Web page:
The food isn’t amazing but it’s decent, there’s free wifi, the staff are friendly, the vibe is chill. Lonely Planet claims theirs is the cleanest bathroom in all of Xinjiang. I didn’t visit enough WCs to be able to substantiate or repudiate this assertion, but it was certainly the cleanest, nicest, best smelling bathroom I saw in the province by far, and boy did it make for a nice change! 😉

Texas Café in Urumqi
Also in Lonely Planet, if you don’t walk in expecting real TexMex food then you’ll be fine. They do a decent job with the ingredients they can get, it’s cute, friendly and cozy and again comes with wifi. And I was overjoyed to have rice and beans again for the first time in aaages!

Tiger leaping gorge: my two cents

This is a post for any normal person wondering whether they should hike the gorge or not. If you’re regular trekker and know what you’re doing, you probably don’t need this advice. 🙂

Wondering how challenging hiking the Gorge really is? So were we…

Roman and I may have been living in Switzerland, but neither of us are serious hikers. But I’m crazy about mountains and we love the outdoors so were interested in doing the hike through Tiger Leaping Gorge in the northwest of Yunnan province. Lonely Planet raved and was encouraging about it but also had this to say about the hike:

“The gorge trek is not to be taken lightly. Even for those in good physical shape, it’s a work out… A few people … have died in the gorge. Over the last decade, there have also been cases of travellers being assaulted on the trail. As always, it’s safer in all ways not to do the trek alone.”

This advice gave us pause and we decided to do some internet research to see what we were potentially getting ourselves into.

We found a lot of info and blog entries; none of it made things any clearer. Some people made the hike sound like the biggest challenge and a life-changing event, others painted it as a piece of cake.

Having hiked it myself now, I’ll jump into the muddle and add my own, hopefully helpful, perspective.

The bottom line

Just to paint the picture, Roman and I are in our early thirties. We are healthy and in decent shape but not massively fit or sporty. (Going into the hike, I even had a cold.) For us, hiking the Gorge was totally manageable.

There are a couple of challenging sections but we paced ourselves for those and were fine. There were also a lot of flat, easy-going sections. There were some bits on the second day that made me glad it wasn’t raining. That would have been do-able even if it was slick but doing it safely would have made for slow, muddy hiking.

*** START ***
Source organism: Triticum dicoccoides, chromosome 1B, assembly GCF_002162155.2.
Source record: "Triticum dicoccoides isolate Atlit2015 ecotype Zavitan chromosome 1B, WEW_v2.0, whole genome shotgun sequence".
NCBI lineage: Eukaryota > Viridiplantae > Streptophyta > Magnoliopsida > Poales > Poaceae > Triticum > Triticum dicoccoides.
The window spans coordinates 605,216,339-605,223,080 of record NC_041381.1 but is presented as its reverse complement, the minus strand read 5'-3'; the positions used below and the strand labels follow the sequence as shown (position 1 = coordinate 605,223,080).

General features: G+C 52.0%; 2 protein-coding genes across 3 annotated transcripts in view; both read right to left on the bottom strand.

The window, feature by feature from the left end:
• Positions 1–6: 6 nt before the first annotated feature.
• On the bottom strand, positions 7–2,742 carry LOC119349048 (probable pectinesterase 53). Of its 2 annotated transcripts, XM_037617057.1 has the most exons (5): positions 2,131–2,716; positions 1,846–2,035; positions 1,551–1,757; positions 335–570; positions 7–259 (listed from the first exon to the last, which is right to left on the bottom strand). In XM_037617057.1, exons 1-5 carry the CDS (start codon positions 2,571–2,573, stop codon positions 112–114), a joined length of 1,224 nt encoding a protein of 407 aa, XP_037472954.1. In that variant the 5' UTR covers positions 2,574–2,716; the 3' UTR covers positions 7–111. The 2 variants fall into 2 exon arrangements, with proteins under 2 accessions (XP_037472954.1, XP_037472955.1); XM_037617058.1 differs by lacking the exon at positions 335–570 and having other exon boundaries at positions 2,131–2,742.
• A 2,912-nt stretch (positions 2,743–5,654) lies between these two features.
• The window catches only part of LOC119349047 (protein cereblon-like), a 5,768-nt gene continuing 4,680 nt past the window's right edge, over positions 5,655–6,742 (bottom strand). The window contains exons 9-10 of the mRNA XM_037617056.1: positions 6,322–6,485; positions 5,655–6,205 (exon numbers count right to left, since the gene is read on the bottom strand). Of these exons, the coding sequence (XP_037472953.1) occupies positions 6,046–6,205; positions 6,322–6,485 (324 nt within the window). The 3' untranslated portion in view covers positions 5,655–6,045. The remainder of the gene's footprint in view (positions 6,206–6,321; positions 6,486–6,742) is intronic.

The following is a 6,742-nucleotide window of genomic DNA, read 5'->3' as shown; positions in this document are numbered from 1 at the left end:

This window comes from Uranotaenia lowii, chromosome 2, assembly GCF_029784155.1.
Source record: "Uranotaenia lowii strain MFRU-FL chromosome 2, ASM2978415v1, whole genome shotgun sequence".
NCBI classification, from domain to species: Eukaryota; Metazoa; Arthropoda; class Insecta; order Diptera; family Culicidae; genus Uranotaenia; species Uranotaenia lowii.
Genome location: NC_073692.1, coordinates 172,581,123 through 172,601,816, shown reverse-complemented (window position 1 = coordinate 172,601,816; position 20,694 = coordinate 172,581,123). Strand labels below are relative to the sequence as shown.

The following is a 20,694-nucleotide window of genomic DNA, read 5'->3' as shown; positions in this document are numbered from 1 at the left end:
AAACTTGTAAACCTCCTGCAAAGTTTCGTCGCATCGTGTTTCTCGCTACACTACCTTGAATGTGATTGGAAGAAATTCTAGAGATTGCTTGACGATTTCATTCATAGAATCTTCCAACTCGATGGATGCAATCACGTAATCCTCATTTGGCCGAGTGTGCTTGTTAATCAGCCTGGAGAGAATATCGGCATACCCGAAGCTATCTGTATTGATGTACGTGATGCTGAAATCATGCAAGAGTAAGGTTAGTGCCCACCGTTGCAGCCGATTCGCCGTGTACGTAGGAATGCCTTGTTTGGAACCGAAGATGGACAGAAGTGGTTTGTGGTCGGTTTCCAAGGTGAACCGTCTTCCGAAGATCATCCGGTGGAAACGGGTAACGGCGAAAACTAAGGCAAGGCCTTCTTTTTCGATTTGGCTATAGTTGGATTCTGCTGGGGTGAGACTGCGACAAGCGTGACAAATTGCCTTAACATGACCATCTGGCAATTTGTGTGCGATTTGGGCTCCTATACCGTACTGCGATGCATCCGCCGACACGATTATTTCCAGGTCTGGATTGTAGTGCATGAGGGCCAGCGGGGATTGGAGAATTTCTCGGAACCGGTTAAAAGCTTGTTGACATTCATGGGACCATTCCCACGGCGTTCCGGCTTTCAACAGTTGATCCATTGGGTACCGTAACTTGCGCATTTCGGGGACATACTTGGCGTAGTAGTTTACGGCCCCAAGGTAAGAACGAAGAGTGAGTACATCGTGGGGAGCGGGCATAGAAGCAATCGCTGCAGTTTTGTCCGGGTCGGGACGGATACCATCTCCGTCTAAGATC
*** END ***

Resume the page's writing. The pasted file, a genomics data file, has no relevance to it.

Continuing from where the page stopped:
We shared parts of the trail with a lovely French couple. I would guess they were in their sixties and they often out-paced us (I blame my cold! 😉 ).

So if you are considering doing the hike and are reasonably fit I would totally encourage you to do so.

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Some bits of the trail are wonderfully flat and totally easy

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Some are more of a scramble. This is looking up after just coming down the steep, rocky path. Ok when it’s dry, would have been tough if it was raining…

Things that might be helpful to know

We did the hike in October, so my advice is based on doing the trail in autumn. Other advice might apply to spring and summer. 🙂

– It is possible to hire guides but the trail is clearly marked with blue and yellow signs and spray painted arrows and advertising from the various guesthouses along the way. We had no problem finding our own way – just keep your eyes open and you’ll be fine.

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Signs along the way on the trail, each of them with the same spelling mistake 😉

– We were told that the drive from Lijiang to the start of the trail would take about an hour; it ended up taking two. The later start meant that it would have been tight for us to reach the halfway point before dark. We weren’t bothered by stopping at an earlier guesthouse, but some people might want/need to get to the halfway point on the first day. You DON’T want to hike the Gorge in the dark.
If you are there at a time of the year when there are fewer hours of light in the day, make sure you start early enough. The drive from Zhongdian/Shangrila was also about two hours. (Maybe both drives will go faster for you, but it’s China – when we were returning from Zhongdian the bus ride between Tiger Leaping Gorge and Lijiang actually took closer to 2 hours 40 minutes when we had to stop for a half hour at one point for no apparent reason…)